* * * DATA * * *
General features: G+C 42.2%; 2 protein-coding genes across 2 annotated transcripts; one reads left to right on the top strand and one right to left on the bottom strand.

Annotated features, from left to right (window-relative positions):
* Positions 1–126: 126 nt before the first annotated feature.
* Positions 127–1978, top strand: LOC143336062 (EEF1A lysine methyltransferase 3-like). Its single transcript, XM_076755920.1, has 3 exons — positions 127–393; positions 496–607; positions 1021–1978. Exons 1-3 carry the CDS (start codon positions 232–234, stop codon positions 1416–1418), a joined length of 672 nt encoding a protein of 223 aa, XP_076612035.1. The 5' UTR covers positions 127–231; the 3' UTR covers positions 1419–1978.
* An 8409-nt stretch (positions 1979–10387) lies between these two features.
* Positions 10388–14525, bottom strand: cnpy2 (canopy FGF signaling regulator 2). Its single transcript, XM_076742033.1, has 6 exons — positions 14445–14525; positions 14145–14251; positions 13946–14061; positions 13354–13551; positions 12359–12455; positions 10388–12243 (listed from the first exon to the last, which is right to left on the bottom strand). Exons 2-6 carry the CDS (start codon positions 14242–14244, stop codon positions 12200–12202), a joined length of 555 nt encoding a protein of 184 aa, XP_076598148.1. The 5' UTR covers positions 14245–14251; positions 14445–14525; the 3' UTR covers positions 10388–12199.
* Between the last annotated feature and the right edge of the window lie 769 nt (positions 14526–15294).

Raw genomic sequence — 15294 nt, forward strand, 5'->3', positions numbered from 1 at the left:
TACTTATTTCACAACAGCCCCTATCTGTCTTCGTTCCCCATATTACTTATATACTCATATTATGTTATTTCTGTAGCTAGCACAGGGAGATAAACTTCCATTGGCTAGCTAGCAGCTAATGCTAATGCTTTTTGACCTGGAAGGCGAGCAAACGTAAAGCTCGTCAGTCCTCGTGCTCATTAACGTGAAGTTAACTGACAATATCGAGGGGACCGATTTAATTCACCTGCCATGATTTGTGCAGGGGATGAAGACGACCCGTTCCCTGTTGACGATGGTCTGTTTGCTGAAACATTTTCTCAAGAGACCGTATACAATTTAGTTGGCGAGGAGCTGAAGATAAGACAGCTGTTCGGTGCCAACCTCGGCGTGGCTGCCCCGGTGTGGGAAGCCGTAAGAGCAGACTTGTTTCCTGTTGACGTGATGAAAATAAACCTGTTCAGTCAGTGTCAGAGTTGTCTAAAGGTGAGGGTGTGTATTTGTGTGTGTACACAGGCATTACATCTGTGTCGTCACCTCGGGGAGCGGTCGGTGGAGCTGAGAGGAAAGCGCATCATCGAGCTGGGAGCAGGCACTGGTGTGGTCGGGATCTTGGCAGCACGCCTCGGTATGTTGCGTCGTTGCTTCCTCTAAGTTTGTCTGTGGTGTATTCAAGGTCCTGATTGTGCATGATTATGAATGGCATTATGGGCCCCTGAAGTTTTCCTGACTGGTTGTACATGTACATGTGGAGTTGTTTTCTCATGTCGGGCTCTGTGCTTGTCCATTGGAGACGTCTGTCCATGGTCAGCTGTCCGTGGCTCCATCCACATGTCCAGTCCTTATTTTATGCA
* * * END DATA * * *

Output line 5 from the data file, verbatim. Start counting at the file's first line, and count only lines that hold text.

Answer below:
* An 8409-nt stretch (positions 1979–10387) lies between these two features.